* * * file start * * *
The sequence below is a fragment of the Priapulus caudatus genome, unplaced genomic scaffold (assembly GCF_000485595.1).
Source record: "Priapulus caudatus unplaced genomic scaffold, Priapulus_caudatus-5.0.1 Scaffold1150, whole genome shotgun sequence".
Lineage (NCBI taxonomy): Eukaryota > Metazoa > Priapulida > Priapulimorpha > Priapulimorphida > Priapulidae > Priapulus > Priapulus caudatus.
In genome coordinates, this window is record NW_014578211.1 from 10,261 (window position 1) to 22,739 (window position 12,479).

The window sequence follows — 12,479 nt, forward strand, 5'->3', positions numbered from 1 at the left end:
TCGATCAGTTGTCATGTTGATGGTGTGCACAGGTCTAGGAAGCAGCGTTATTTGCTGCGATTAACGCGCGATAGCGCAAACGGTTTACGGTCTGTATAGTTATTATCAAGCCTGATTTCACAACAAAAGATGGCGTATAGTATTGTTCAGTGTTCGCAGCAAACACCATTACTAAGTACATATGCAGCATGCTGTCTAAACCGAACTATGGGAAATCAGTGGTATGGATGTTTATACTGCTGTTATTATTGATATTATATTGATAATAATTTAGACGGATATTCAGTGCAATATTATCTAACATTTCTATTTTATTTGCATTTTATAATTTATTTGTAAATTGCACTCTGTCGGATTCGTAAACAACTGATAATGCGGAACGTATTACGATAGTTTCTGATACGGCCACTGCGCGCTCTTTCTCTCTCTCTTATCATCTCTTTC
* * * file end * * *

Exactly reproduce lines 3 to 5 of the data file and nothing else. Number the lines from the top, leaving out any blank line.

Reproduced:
Lineage (NCBI taxonomy): Eukaryota > Metazoa > Priapulida > Priapulimorpha > Priapulimorphida > Priapulidae > Priapulus > Priapulus caudatus.
In genome coordinates, this window is record NW_014578211.1 from 10,261 (window position 1) to 22,739 (window position 12,479).

The window sequence follows — 12,479 nt, forward strand, 5'->3', positions numbered from 1 at the left end: